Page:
Filed under: Getting on the Way to Peacemaking
Indian Springs, NV: The wind blew from the North this morning as the MQ-1 Predator took off early for its practice run. It flew over the mountains towards Frenchmen’s Flats, a practice bombing range in one corner of the vast Nevada Test Site where nuclear weapons have been tested since 1945, the dawn of the nuclear era. Our vigil support room here is located in a facility once called Atomic View Hotel where ordinary citizens could stay as they waited to watch the atmosphere light up and clouds form as nuclear tests unfolded. Until now the desert retains its eerie beauty.
This morning I stand with my colleague, Father Louis Vitali, a devoted Franciscan, and former air force officer. Louis has spent the last 25 years both listening to his former military colleagues and speaking out on the dangers of modern warfare and praying at sites like Creech Air Force Base, headquarters of the unfolding digital age of warfare. Louis and I watch together as the Predators disappear over the mountain where their laser guided dumb bombs are released with precision on the desert beyond, aimed at targets that simulate hard to reach villages in Afghanistan and Pakistan. With Predator engine sounds in the distance we wave to base personnel as they come and go. Father Vitali teaches me how to give warm greetings to soldiers and workers without being too patronizing or communicating mushy niceness. As we vigil, a caravan of seven buses with soldiers depart Creech.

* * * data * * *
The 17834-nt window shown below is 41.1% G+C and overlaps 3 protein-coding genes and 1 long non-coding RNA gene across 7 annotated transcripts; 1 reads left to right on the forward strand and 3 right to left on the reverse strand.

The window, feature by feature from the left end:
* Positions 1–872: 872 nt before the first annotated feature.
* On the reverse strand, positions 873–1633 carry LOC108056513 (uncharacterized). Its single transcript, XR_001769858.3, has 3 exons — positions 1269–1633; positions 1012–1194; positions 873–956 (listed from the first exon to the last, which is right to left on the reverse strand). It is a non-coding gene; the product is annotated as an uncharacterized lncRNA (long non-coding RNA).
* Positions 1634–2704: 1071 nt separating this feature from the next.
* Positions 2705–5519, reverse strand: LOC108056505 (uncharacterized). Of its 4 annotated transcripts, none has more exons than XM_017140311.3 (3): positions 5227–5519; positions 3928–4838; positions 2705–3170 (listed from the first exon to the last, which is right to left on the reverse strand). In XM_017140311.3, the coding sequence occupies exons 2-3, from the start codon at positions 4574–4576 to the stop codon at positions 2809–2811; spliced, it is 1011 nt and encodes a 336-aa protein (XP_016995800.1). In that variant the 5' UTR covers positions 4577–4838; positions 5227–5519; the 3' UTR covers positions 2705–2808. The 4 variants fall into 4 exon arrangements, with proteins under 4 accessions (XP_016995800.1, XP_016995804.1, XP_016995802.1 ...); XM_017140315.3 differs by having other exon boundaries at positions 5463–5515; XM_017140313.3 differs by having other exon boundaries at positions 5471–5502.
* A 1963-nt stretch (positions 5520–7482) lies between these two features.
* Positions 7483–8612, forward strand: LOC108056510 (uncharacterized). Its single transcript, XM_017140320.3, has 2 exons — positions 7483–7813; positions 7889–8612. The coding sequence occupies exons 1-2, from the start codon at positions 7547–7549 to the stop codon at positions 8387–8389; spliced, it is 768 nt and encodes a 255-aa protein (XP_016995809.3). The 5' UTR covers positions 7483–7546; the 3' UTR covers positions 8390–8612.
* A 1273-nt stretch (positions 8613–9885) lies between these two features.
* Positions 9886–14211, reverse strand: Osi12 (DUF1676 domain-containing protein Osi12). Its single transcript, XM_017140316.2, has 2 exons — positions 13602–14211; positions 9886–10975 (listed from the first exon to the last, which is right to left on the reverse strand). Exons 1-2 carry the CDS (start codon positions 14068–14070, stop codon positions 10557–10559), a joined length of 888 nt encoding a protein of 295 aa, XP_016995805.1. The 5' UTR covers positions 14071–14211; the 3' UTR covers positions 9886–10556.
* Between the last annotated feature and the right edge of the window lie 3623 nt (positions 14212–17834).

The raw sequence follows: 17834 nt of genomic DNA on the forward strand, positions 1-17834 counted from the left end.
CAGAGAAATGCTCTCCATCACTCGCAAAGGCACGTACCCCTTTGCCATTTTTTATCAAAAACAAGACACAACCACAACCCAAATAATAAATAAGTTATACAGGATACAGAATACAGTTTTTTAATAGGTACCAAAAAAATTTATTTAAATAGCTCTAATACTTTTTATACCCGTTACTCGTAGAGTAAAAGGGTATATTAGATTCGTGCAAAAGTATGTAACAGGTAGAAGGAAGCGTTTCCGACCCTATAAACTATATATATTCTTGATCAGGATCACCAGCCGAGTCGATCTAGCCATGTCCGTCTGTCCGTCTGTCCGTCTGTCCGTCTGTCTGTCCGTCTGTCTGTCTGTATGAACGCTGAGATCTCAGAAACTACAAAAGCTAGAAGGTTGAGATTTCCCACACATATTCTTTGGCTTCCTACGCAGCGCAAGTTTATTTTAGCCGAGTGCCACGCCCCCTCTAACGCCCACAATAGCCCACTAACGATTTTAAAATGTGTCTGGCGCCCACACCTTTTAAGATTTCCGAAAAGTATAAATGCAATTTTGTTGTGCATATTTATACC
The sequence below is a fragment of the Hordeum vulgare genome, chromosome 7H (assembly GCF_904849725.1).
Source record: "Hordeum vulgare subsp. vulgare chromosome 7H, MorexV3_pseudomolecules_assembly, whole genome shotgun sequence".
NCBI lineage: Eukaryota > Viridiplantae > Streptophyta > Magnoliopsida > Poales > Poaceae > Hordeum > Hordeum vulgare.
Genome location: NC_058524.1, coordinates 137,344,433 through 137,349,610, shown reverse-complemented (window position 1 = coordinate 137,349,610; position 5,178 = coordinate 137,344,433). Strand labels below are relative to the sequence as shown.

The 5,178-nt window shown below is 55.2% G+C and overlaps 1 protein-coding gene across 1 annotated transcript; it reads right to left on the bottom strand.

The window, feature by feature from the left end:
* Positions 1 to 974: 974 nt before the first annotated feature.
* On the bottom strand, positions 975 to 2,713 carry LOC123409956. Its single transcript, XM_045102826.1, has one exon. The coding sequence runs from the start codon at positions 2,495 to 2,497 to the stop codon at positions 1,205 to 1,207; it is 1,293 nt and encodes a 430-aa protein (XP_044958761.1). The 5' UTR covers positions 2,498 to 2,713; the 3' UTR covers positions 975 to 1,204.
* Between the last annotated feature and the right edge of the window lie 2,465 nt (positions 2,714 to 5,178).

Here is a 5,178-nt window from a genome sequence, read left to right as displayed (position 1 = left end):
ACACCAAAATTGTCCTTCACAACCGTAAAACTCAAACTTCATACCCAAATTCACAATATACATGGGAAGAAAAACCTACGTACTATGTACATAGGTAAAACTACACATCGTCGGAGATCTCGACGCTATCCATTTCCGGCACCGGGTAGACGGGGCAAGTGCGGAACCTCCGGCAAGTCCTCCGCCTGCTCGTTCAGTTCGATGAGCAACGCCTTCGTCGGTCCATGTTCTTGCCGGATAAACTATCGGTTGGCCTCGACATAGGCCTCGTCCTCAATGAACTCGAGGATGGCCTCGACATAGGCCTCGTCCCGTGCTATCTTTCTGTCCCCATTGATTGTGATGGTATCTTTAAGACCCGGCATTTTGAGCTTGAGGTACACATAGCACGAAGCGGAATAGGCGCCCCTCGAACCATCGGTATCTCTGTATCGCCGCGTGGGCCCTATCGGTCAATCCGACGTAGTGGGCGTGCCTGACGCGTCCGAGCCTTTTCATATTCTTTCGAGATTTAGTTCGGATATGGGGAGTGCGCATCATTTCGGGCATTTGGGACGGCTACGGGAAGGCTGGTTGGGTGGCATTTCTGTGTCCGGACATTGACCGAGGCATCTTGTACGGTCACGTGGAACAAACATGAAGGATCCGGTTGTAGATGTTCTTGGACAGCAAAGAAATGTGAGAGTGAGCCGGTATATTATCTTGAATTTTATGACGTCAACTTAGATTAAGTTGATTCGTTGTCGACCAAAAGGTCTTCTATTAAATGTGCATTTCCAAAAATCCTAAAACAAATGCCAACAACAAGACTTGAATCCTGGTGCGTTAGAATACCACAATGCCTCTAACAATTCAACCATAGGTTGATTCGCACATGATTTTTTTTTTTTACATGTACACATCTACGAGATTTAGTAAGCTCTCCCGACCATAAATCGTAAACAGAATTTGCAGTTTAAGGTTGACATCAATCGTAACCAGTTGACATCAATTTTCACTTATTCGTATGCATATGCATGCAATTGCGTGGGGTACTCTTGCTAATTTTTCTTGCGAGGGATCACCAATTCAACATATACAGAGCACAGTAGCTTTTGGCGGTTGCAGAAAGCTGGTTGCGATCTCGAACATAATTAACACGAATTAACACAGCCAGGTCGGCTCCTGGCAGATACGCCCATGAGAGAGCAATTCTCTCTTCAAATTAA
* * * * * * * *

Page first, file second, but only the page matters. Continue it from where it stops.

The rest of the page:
I learn that the buses are on their way to Nellis Air Force Base located on the edge of Las Vegas. Nellis reaches through the vast desert territory and occasional mountains for 45 miles to our vigil site. Nellis AFB may have more nuclear bombs within its boundaries than any other site in the world. The troops are headed to and from exercises, training, recreation and study. Beyond the massive test site, 80 miles northwest of Las Vegas is Yucca Mountain where billions have been used in an apparent empty quest to find a safe place for spent nuclear fuel. The current US administration has rejected the use of this site for nuclear waste, but the problem of what humanity will do with this dangerous matter persists.
As the sun warms the cool dry morning desert air I realize I am standing in the midst of 65 years of military history that determines an inappropriately large part of my future. Forty-five miles away the world’s gathering place for gambling, Las Vegas, has lost 20% of its business but the gamble on life here continues. Casinos and nuclear energy interconnect with each other as civilization persists to defend a way of life and enjoy it. Almost unnoticed here on the edge of Nellis AFB, beside the nuclear test site and Yucca mountain beyond and as lavish casinos light up the night sky in the distance, the robotic edge of the newest era of defence unfolds.
A Navaho man joins Louis and I and tells us that the local Shoshone Nation has declared the entire area as a nuclear free zone. Across highway 95 from our vigil site there is a sign for Echos of Faith Christian Church. Our native visitor’s words and the church sign reminds me that faith and spirit that was present at the creation of this magnificent canopy of beauty continues to hover even though we insist on finding ways to undermine the Creator’s security intentions.
4 Comments so far
Leave a comment